Heartwarming package also includes two of the most popular games ever made.

As you can guess from its name, the Japan Retro Game Association (JARGA) is all about preserving and promoting the video games of yesteryear. Among other activities, the group organizes discussions and restoration workshops, and also sometimes just sets up old-school hardware at events where visitors are welcome to play classic titles and experience a piece of gaming’ cultural and technological history firsthand.

With the continuing coronavirus pandemic, though, all of JARGA’s planned gatherings are on hold. That doesn’t mean the organization is taking a break from its mission, though, as it’s come up with an awesome, heartwarming plan to bring the joy of retro games to children who are sheltering-in-place to avoid coronavirus infection.

JARGA has announced that in recognition of kids who, despite the monotony it entails, are doing the right thing by staying home, it will be donating Nintendo Super Famicom (Super NES) systems to 100 households with young children. The systems themselves are being given away absolutely free, and all the recipients will need to do is cover shipping (which varies by the recipient’s exact location in Japan, but works out to around 1,500 yen [US$14]).

Along with the system itself, the bundle includes the necessary AC adaptor, A/V hookup cables, and one controller. And since a video game system is no fun without some games to play on it, JARGA will also be giving each recipient a copy of developer Square’s Final Fantasy VI, regarded by many as the high-point of the entire franchise, and Nintendo’s Donkey Kong Country (which was titled Super Donkey Kong for its Japanese release).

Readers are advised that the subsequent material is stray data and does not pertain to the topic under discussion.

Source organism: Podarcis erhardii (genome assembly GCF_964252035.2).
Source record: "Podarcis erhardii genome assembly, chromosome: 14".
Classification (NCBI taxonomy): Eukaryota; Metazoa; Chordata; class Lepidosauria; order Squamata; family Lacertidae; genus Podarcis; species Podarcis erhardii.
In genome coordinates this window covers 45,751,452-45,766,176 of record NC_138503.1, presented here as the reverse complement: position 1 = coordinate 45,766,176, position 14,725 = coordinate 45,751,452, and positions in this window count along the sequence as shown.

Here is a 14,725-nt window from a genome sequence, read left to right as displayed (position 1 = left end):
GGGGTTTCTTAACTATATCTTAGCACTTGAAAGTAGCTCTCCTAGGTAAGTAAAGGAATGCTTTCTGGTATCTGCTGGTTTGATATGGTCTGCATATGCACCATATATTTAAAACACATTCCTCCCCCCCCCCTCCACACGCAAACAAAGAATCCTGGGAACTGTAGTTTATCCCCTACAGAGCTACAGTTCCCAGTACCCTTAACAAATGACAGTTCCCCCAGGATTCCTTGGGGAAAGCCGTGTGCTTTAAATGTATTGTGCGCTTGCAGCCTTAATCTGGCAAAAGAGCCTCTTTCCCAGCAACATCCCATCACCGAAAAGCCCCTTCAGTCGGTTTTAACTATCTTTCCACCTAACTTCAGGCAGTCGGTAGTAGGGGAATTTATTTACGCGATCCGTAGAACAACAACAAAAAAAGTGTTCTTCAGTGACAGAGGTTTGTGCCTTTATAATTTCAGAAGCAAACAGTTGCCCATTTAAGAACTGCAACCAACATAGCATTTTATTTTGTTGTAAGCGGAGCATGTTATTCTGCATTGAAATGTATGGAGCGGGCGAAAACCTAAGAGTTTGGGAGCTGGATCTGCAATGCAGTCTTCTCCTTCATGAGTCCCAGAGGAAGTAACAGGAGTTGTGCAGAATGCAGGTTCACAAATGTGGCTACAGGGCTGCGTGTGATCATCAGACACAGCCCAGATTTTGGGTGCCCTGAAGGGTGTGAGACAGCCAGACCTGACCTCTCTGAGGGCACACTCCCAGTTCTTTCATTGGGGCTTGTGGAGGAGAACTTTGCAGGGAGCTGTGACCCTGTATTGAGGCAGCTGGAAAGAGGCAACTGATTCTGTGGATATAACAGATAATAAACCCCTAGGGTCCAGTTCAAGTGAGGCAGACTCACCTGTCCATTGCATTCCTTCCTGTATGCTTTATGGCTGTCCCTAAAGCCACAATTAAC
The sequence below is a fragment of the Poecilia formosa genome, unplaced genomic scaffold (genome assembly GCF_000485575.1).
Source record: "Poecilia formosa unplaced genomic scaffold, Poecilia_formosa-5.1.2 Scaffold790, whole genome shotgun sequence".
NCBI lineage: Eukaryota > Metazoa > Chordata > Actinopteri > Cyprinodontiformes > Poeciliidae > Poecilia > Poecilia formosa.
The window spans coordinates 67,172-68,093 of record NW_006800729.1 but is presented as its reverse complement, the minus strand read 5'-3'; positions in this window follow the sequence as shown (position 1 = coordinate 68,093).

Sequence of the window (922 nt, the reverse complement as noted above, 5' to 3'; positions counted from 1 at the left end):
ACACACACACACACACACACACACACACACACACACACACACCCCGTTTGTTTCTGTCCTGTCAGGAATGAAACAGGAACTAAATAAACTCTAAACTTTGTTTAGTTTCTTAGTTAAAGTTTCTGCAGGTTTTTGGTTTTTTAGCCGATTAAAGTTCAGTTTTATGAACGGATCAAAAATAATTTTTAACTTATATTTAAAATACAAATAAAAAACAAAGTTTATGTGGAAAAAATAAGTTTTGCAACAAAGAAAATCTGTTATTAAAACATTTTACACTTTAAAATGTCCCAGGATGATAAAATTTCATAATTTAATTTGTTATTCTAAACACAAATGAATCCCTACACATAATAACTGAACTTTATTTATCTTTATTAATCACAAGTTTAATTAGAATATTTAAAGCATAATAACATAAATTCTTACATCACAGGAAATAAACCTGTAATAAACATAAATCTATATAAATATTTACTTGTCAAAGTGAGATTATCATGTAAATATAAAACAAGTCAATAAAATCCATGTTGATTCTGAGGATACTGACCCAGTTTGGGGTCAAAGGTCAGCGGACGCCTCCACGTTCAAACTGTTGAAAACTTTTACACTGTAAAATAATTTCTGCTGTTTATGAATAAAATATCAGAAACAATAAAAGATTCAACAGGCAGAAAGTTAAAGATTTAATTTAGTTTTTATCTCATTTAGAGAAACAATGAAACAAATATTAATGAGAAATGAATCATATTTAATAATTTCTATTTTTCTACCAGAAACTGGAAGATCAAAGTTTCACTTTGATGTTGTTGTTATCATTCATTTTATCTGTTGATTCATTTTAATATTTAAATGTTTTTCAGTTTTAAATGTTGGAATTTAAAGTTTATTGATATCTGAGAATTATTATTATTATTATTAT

“We believe that these are both excellent games that are easy to pick up and play, and that even first-timers can enjoy” says JARGA, showing a knack for understatement in describing two of the system’s all-time most popular games, both of which also offer luxuriously long playtimes.

Applicants must be families with a child 16 or younger in the home, and can apply by sending an email to JARGA at info@jarga.or.jp with te subject line of SFCプレゼント係 (meaning “Super Famicom present coordinator) along with their name, address, and phone number. Applications close at 11:59 on April 26.

JARGA notes that since the Super Famicom predate HDMI technology, a TV with A/V ports, or a converter, is required to connect the system. It also says that since the consoles are, obviously, used, some have scratches or exhibit the characteristic “sunburn” discoloring that Nintendo’s 16-bit console is known for. All of the consoles/cartridges have been tested, however, and JARGA assures that they are all in good working order, proving that just because something is old doesn’t mean it’s not still fun.

Related: Japan Retro Game Association
Source, images: Japan Retro Game Association

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